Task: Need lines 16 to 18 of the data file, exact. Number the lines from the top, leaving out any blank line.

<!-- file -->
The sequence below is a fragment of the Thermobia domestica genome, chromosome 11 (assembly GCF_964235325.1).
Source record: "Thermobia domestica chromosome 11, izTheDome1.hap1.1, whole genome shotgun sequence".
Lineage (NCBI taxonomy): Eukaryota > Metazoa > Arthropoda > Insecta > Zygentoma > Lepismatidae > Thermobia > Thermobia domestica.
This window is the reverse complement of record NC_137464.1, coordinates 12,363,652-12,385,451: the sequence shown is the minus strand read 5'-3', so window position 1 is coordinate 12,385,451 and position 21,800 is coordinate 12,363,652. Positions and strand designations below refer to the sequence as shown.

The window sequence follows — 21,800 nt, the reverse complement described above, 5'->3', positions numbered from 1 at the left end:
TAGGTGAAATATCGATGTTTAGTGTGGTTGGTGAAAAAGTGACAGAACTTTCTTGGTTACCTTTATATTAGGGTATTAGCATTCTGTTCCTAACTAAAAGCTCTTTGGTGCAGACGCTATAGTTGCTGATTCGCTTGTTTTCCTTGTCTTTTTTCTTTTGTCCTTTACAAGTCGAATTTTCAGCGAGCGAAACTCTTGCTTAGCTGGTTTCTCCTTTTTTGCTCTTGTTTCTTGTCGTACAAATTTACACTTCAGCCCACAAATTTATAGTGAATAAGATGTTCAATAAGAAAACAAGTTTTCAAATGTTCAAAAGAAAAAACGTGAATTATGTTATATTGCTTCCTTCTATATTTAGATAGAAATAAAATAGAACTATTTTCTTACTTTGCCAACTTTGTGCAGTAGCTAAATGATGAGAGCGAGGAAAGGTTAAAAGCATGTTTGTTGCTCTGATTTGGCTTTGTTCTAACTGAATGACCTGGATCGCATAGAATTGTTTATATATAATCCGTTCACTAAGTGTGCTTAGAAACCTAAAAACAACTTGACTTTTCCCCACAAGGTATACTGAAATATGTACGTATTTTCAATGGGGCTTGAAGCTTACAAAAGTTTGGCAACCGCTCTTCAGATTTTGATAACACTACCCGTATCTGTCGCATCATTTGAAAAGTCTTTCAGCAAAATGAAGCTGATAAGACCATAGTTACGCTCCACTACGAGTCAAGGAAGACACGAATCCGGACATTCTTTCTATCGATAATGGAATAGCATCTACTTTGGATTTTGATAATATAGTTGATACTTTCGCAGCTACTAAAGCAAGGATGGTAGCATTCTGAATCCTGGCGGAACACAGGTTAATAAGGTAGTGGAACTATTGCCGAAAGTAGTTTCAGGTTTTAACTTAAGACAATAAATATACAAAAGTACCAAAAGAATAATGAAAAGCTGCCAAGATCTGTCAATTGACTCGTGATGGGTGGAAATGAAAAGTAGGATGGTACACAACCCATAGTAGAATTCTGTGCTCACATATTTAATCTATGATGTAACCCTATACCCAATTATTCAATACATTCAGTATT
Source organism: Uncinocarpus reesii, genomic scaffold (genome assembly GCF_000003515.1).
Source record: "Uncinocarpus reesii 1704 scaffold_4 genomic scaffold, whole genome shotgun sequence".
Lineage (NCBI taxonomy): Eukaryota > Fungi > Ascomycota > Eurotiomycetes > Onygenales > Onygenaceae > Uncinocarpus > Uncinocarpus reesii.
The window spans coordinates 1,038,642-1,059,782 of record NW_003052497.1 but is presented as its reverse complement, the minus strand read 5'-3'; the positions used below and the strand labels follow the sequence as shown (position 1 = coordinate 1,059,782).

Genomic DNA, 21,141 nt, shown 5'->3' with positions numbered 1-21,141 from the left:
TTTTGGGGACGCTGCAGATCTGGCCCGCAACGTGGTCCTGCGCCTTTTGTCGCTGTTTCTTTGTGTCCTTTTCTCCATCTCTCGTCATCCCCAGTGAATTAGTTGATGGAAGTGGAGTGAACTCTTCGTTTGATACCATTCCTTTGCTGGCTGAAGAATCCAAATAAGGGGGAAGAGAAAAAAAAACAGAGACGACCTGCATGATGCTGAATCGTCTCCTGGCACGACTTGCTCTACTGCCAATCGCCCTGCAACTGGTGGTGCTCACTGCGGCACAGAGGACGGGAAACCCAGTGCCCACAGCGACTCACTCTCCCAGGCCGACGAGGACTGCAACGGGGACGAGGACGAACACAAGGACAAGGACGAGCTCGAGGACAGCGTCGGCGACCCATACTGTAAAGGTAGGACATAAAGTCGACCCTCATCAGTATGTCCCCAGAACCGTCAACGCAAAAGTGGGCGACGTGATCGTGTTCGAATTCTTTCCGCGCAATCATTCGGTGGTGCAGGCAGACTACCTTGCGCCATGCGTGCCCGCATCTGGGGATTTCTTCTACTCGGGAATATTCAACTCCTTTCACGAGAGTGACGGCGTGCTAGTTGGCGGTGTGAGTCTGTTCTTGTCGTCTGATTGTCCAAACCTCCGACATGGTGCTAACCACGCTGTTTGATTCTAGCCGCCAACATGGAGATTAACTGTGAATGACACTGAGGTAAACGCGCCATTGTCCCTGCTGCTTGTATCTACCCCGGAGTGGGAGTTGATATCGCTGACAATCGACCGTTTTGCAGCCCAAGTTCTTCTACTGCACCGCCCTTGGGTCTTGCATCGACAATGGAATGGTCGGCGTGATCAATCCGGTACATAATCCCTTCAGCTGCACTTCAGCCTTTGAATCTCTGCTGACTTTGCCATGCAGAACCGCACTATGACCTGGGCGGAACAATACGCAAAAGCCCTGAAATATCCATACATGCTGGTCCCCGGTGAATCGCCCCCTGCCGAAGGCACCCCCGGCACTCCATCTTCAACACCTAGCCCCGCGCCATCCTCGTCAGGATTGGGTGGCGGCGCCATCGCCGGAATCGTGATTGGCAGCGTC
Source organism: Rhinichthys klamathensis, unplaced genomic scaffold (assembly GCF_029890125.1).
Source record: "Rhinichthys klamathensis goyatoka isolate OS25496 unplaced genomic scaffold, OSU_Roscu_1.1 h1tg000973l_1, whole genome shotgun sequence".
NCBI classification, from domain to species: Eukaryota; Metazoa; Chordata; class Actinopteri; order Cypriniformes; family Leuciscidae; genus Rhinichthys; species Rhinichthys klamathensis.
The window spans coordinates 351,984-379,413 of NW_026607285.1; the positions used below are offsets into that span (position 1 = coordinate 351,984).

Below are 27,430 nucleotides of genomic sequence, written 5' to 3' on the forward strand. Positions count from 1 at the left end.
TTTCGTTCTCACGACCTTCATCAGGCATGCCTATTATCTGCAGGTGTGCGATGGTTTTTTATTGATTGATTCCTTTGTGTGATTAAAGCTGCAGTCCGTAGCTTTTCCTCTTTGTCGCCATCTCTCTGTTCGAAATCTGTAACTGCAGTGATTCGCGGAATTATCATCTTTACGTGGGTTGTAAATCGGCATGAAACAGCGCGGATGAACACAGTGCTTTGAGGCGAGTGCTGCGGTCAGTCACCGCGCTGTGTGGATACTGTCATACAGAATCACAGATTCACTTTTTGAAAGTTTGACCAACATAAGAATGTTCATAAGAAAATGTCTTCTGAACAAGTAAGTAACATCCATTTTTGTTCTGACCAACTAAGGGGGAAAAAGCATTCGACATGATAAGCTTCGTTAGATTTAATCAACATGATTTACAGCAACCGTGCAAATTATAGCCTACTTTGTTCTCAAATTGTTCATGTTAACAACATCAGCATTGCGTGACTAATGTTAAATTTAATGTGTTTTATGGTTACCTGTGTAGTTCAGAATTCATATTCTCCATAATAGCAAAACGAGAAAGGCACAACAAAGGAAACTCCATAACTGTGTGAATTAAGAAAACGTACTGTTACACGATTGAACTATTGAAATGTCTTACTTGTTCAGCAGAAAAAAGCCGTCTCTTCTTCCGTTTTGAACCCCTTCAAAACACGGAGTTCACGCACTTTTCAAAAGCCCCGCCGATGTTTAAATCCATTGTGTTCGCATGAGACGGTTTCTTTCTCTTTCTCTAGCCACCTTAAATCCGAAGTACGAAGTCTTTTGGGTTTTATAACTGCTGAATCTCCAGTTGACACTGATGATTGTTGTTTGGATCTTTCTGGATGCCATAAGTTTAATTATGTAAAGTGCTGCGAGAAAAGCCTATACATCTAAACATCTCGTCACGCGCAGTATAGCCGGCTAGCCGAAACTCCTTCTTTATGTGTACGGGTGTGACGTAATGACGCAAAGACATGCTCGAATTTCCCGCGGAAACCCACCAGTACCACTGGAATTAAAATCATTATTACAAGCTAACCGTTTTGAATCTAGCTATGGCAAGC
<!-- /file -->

The window spans coordinates 351,984-379,413 of NW_026607285.1; the positions used below are offsets into that span (position 1 = coordinate 351,984).

Below are 27,430 nucleotides of genomic sequence, written 5' to 3' on the forward strand. Positions count from 1 at the left end.
TTTCGTTCTCACGACCTTCATCAGGCATGCCTATTATCTGCAGGTGTGCGATGGTTTTTTATTGATTGATTCCTTTGTGTGATTAAAGCTGCAGTCCGTAGCTTTTCCTCTTTGTCGCCATCTCTCTGTTCGAAATCTGTAACTGCAGTGATTCGCGGAATTATCATCTTTACGTGGGTTGTAAATCGGCATGAAACAGCGCGGATGAACACAGTGCTTTGAGGCGAGTGCTGCGGTCAGTCACCGCGCTGTGTGGATACTGTCATACAGAATCACAGATTCACTTTTTGAAAGTTTGACCAACATAAGAATGTTCATAAGAAAATGTCTTCTGAACAAGTAAGTAACATCCATTTTTGTTCTGACCAACTAAGGGGGAAAAAGCATTCGACATGATAAGCTTCGTTAGATTTAATCAACATGATTTACAGCAACCGTGCAAATTATAGCCTACTTTGTTCTCAAATTGTTCATGTTAACAACATCAGCATTGCGTGACTAATGTTAAATTTAATGTGTTTTATGGTTACCTGTGTAGTTCAGAATTCATATTCTCCATAATAGCAAAACGAGAAAGGCACAACAAAGGAAACTCCATAACTGTGTGAATTAAGAAAACGTACTGTTACACGATTGAACTATTGAAATGTCTTACTTGTTCAGCAGAAAAAAGCCGTCTCTTCTTCCGTTTTGAACCCCTTCAAAACACGGAGTTCACGCACTTTTCAAAAGCCCCGCCGATGTTTAAATCCATTGTGTTCGCATGAGACGGTTTCTTTCTCTTTCTCTAGCCACCTTAAATCCGAAGTACGAAGTCTTTTGGGTTTTATAACTGCTGAATCTCCAGTTGACACTGATGATTGTTGTTTGGATCTTTCTGGATGCCATAAGTTTAATTATGTAAAGTGCTGCGAGAAAAGCCTATACATCTAAACATCTCGTCACGCGCAGTATAGCCGGCTAGCCGAAACTCCTTCTTTATGTGTACGGGTGTGACGTAATGACGCAAAGACATGCTCGAATTTCCCGCGGAAACCCACCAGTACCACTGGAATTAAAATCATTATTACAAGCTAACCGTTTTGAATCTAGCTATGGCAAGC